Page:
First Lady Auxillia Mnangagwa assists a senior citizen in wearing a homemade face mask during a Covid-19 safety measures interactive awareness campaign in Binga last year. — Picture: John Manzongo
THE Covid-19 pandemic second wave has shown the importance of countrywide awareness interactive sessions held by First Lady Auxillia Mnangagwa to educate communities on the importance of masking up, observing social distancing, hand washing and using sanitisers.
The First Lady is the country’s Health and Child Care Ambassador.
Last year, she traversed the length and breadth of the country teaching people how to keep the disease at bay and mobilised resources for the benefit of marginalised communities.
The mother of the nation helped some women start clubs to sew reusable face masks as part of her multi-pronged efforts to ensure everyone benefited.
She met disadvantaged groups like the physically handicapped, previously marginalised communities and the less-privileged as part of her mission to ensure no one was left behind.
Both rural and urban communities benefited from the awareness campaigns during which efforts were made to bridge some knowledge gaps and ensure everyone had access to information on the pandemic.
So deadly has been the second wave of the pandemic that the country had to go back to Level Four lockdown which has tight restrictions on movement as part of measures to flatten the curve of infections.
People are dying in numbers and the country has not been spared, with nearly 1 000 having died since Covid-19 was reported locally.
The First Lady has the nation at heart and has been calling for prayers as a weapon to fight the invisible enemy that is pulling the world economy back by many factors and condemning many families to poverty.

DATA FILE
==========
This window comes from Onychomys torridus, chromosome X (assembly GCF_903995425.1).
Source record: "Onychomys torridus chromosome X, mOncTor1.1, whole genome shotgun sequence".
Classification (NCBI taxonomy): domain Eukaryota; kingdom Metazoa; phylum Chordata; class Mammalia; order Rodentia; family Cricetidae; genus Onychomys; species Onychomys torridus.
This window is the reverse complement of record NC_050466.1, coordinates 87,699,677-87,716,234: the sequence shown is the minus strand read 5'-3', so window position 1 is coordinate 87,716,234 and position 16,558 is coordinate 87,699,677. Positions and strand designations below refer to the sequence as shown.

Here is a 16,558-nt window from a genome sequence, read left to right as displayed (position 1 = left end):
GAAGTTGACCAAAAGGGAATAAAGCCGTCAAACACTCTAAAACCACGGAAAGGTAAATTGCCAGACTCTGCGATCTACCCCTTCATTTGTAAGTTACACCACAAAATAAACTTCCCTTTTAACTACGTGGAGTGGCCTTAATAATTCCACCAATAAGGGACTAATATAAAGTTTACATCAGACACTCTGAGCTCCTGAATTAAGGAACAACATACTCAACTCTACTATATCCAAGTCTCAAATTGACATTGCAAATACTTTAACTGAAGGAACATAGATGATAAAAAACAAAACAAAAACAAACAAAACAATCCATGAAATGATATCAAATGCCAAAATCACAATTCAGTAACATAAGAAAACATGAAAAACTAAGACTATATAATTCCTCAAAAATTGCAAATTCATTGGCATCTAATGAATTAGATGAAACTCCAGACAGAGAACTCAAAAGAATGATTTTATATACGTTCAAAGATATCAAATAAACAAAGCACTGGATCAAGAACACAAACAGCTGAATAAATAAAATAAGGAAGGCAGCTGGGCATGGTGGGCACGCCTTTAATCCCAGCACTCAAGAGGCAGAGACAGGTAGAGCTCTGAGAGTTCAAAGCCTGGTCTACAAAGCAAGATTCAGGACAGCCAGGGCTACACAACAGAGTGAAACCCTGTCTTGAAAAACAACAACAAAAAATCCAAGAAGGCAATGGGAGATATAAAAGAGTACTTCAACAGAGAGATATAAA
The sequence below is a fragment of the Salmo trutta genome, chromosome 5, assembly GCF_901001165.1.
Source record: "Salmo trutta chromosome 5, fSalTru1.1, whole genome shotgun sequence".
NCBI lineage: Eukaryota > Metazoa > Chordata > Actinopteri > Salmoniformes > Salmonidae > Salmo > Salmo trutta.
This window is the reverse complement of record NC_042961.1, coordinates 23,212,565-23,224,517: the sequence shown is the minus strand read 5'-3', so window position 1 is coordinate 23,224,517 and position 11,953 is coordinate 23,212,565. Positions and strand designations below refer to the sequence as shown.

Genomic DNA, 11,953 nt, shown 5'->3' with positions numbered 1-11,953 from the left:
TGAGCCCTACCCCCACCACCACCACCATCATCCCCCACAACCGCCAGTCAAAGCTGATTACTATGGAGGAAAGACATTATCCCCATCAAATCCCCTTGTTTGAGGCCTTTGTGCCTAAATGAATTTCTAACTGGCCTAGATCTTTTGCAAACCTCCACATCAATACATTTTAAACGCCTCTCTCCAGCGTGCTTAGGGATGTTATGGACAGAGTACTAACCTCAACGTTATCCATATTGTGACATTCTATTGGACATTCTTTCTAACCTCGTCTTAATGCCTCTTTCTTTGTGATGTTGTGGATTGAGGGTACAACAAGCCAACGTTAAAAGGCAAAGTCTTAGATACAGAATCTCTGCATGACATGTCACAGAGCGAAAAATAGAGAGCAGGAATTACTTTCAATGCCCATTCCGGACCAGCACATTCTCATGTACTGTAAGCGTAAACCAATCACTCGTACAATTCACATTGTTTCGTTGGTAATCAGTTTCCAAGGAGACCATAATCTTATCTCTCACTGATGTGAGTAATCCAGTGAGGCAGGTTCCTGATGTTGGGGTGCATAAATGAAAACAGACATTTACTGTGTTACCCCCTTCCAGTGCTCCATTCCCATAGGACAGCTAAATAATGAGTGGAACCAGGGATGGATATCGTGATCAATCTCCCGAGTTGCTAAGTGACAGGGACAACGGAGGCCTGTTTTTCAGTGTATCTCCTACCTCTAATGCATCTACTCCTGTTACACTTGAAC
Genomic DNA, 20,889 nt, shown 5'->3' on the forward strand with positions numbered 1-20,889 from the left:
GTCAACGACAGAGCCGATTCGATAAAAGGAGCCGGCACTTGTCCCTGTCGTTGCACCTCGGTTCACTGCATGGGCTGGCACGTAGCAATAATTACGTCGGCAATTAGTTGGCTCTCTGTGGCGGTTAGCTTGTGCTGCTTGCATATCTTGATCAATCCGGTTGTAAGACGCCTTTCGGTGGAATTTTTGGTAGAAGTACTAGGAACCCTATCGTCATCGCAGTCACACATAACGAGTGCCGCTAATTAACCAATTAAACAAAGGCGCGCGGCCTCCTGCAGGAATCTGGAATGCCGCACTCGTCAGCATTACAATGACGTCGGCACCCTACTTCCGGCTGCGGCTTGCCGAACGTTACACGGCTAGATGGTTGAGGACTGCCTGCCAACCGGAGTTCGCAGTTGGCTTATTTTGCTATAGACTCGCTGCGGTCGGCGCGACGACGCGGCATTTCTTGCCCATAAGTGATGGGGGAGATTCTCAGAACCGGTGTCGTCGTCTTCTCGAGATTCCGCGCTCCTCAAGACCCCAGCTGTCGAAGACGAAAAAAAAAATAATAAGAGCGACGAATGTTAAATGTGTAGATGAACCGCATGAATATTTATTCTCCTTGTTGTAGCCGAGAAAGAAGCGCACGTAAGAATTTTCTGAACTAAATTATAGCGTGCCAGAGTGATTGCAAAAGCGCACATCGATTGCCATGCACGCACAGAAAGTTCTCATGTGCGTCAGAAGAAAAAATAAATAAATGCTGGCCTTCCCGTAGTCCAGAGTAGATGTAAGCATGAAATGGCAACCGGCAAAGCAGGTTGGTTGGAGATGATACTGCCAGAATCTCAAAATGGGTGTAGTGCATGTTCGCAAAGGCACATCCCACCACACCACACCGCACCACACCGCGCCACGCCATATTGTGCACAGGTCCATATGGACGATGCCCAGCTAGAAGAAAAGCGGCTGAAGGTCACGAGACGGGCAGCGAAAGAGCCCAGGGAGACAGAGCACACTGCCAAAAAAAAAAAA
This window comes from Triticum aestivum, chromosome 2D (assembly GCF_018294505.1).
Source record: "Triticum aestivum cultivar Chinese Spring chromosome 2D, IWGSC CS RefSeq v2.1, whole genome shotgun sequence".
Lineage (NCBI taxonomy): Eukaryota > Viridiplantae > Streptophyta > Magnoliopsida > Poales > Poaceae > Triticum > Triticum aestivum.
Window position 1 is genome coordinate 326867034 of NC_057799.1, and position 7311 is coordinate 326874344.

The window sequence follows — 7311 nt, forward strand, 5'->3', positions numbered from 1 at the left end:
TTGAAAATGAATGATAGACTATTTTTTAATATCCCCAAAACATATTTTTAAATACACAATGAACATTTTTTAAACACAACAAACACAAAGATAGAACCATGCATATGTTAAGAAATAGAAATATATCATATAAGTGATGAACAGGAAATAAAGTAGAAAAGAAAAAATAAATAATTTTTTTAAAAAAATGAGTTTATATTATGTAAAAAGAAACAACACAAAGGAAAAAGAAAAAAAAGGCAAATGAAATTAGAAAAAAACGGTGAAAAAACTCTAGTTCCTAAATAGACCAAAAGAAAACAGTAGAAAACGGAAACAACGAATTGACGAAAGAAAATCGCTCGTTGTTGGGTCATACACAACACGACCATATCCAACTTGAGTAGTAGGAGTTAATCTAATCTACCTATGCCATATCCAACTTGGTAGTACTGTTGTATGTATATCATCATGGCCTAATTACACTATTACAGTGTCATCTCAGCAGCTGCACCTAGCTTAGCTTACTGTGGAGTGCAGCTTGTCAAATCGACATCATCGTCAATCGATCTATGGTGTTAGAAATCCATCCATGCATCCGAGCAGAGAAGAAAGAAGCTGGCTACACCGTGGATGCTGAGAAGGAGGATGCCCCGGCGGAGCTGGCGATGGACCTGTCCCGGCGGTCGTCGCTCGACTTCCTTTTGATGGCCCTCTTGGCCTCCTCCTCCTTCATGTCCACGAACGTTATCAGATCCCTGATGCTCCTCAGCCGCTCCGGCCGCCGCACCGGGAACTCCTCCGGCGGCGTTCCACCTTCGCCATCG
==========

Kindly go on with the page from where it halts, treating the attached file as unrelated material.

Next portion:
In an interview yesterday, Amai Mnangagwa praised Government for tightening the lockdown to flatten the curve of infections.
“The Government of Zimbabwe has imposed some lockdowns to curtail the spread of the coronavirus, therefore, I urge you all to continue following measures outlined by health experts and as Ambassador for Health and Child Care, it is my desire for the country’s citizens to lead healthy lives,” she said.
“Brethren in Christ, Zimbabweans are known for being prayerful and this is the time to show that endurance in calling for the Lord’s intervention and save our country from this calamity.”
The First Lady bemoaned that most children were being ushered into orphan hood by diseases like Covid-19 and underlined the need for people to take extra care for themselves and their families.
“Hundreds of people have succumbed to the deadly virus, fathers and mothers who are bread winners have been taken away,” she said.
“Children have been orphaned as in some instances we have cases of both parents being killed by Covid-19.
“Today we have many child-headed families after parents were killed by many diseases such as Covid-19 and HIV and AIDS.
“We are also fighting early marriages because vulnerable girl children are being taken advantage of. Our society is yet to embrace the ethos of protecting the girl child,” she said.
So passionate about saving the lives of Zimbabweans is Amai Mnangagwa that she has spent much of her time, even risking her own life, teaching communities about Covid-19.
She has moved around the country with her organisation — Angel of Hope Foundation educating people on the need to practice high levels of self-hygiene and how to protect themselves from the virus.
During the visits, especially in rural communities, she donated personal protective equipment (PPE) and sanitisers among other goodies to individuals and surrounding clinics in a bid to curb coronavirus.
The First Lady has on various occasions reiterated that; “The Covid-19 pandemic is far from over. Let us continue practicing good hygiene and washing our hands.
“We should continue wearing our face masks because we are now in the second wave of the pandemic and we cannot continue losing people. We must promote good health by saying ‘YOU PROTECT ME AS I ALSO PROTECT YOU — NDIDZIVIRIRE INI NDIGOKUDZIVIRIRAWO’.
“This means we must use face masks religiously.”
SOURCE: The Herald